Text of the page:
The Lost Autobiography of Samuel Steward. Review by Dale Boyer
Note - a version of this review appeared formerly in The Gay & Lesbian Review Worldwide
In 2010, Justin Spring's award-winning biography, Secret Historian, brought to light the curious history of Samuel Steward. Steward was a former university professor turned professional tattoo artist, which was unusual enough. But it was his history as a sexual renegade, and his long-time collaboration with Alfred Kinsey on the famous Kinsey report that seemed to be his true claim to fame -- that, and the fact that he wrote a great deal of gay literature under the name of Phil Andros. Oh, and there's also the fact that he had sex more than 4,500 times with over 800 different men, including Rudolph Valentino, Rock Hudson (in an elevator in Marshall Field's Department Store), Oscar Wilde's lover, Lord Alfred Douglas, and Thornton Wilder, as well as friendships with Gertrude Stein, Alice B. Toklas, Andre Gide, Thomas Mann, and a host of other luminaries.
All of this information and more has already been covered in Spring's excellent biography -- so thoroughly, in fact, that one might wonder at this point: is there really much value to reading the autobiography itself? While Spring's book drew on a great variety of Steward's unpublished work, as well as notations in his "Stud File" (the exhaustive catalog he kept of every sexual experience), editor Jeremy Mulderig here has set himself the task of reconstructing Steward's autobiography both from a vastly truncated earlier work (Chapters from an Autobiography) with work from his unpublished 110,000 word manuscript in the Beinecke Library at Yale University which, even in Steward's own judgment, was overly long. The result is a reconstructed and expanded version of 85,000 words that has never been published in this form before.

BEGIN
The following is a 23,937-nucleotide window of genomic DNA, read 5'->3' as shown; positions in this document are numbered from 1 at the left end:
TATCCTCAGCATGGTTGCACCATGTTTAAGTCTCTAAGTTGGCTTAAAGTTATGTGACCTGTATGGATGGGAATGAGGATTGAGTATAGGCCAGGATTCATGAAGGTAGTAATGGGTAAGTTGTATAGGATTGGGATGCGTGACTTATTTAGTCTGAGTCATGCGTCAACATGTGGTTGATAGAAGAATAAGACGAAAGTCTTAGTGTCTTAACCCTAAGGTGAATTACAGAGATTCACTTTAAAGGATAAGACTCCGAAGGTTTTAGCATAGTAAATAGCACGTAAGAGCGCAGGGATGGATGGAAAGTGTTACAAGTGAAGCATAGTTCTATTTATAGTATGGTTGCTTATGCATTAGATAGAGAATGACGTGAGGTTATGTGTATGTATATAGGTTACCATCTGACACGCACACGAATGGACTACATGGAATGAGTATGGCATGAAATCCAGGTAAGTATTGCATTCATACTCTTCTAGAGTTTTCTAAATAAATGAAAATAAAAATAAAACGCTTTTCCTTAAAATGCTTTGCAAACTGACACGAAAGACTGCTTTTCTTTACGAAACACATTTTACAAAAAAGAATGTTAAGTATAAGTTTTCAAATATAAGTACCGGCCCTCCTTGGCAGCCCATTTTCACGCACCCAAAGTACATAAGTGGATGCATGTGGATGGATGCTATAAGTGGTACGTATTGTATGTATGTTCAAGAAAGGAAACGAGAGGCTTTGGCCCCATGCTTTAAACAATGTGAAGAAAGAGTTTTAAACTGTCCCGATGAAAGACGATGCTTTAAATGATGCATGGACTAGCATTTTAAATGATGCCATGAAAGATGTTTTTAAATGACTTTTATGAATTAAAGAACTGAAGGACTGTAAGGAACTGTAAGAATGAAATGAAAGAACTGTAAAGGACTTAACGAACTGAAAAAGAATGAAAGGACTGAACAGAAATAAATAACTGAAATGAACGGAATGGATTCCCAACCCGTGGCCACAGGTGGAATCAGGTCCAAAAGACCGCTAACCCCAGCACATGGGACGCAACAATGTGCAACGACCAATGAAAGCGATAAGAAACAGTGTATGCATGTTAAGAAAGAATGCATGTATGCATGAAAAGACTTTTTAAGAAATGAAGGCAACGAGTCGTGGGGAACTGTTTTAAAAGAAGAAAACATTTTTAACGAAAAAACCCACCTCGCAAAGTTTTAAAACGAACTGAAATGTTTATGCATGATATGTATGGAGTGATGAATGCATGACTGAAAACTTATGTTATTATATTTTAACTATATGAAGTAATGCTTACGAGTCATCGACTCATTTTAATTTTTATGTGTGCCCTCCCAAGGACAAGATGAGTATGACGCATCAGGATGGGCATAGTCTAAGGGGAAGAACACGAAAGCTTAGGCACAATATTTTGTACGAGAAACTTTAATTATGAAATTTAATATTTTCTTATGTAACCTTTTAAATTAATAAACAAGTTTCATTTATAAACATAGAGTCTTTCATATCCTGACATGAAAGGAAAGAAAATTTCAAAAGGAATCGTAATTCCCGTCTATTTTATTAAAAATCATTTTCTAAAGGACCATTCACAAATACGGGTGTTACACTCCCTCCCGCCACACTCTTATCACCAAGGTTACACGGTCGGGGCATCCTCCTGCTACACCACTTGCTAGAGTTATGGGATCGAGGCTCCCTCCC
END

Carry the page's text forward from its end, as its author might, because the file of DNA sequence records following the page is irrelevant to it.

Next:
Steward is an engaging and erudite writer (his Ph.D. background is everywhere in evidence), and he seems to have been drawn to -- and defiant about -- his sexuality from a very early age. Steward claims to have had sex with every member of his high school basketball team, four members of the football team, and three of the track. Nor, he claims, was he ever taunted for this, partly, he reasons, because the men enjoyed access to sex too much, and also because of the relative lack of sophistication of small towns:
"By and large, homosexuality and fellatio were considered so unbelievable and impossible that although one might be teased for being a sissy, no one could believe that any person actually engaged in the 'abominable sin.' This kind of thinking protected us all during the 1920s and '30s, and we lived happily under its shadow and cover."
Openly defiant even in his choice of Ph.D. subjects, Steward, in his dissertation, touched upon the probable homosexuality of Cardinal Newman. Despite this, he somehow managed to gain teaching positions at DePaul and Loyola Universities in Chicago -- posts he would occupy for the next 20 years.